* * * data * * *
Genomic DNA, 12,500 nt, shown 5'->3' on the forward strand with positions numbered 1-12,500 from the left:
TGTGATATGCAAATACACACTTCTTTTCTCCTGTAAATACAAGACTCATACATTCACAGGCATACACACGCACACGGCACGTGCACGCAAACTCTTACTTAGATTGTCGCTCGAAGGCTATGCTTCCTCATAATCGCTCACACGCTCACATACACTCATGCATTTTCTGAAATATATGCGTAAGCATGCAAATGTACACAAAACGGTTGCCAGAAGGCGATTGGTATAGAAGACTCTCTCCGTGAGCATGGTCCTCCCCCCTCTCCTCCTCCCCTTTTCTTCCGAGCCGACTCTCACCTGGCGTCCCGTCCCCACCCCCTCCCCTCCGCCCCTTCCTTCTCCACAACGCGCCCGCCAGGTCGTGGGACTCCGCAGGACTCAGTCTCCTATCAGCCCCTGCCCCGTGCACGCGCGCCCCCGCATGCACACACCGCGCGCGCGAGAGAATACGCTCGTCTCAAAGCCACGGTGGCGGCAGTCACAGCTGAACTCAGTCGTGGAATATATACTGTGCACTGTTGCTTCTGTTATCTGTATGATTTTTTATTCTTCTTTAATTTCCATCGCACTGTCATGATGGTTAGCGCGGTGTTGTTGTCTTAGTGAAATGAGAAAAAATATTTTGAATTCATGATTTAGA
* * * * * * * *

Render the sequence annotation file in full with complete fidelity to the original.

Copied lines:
Genomic DNA, 12,500 nt, shown 5'->3' on the forward strand with positions numbered 1-12,500 from the left:
TGTGATATGCAAATACACACTTCTTTTCTCCTGTAAATACAAGACTCATACATTCACAGGCATACACACGCACACGGCACGTGCACGCAAACTCTTACTTAGATTGTCGCTCGAAGGCTATGCTTCCTCATAATCGCTCACACGCTCACATACACTCATGCATTTTCTGAAATATATGCGTAAGCATGCAAATGTACACAAAACGGTTGCCAGAAGGCGATTGGTATAGAAGACTCTCTCCGTGAGCATGGTCCTCCCCCCTCTCCTCCTCCCCTTTTCTTCCGAGCCGACTCTCACCTGGCGTCCCGTCCCCACCCCCTCCCCTCCGCCCCTTCCTTCTCCACAACGCGCCCGCCAGGTCGTGGGACTCCGCAGGACTCAGTCTCCTATCAGCCCCTGCCCCGTGCACGCGCGCCCCCGCATGCACACACCGCGCGCGCGAGAGAATACGCTCGTCTCAAAGCCACGGTGGCGGCAGTCACAGCTGAACTCAGTCGTGGAATATATACTGTGCACTGTTGCTTCTGTTATCTGTATGATTTTTTATTCTTCTTTAATTTCCATCGCACTGTCATGATGGTTAGCGCGGTGTTGTTGTCTTAGTGAAATGAGAAAAAATATTTTGAATTCATGATTTAGA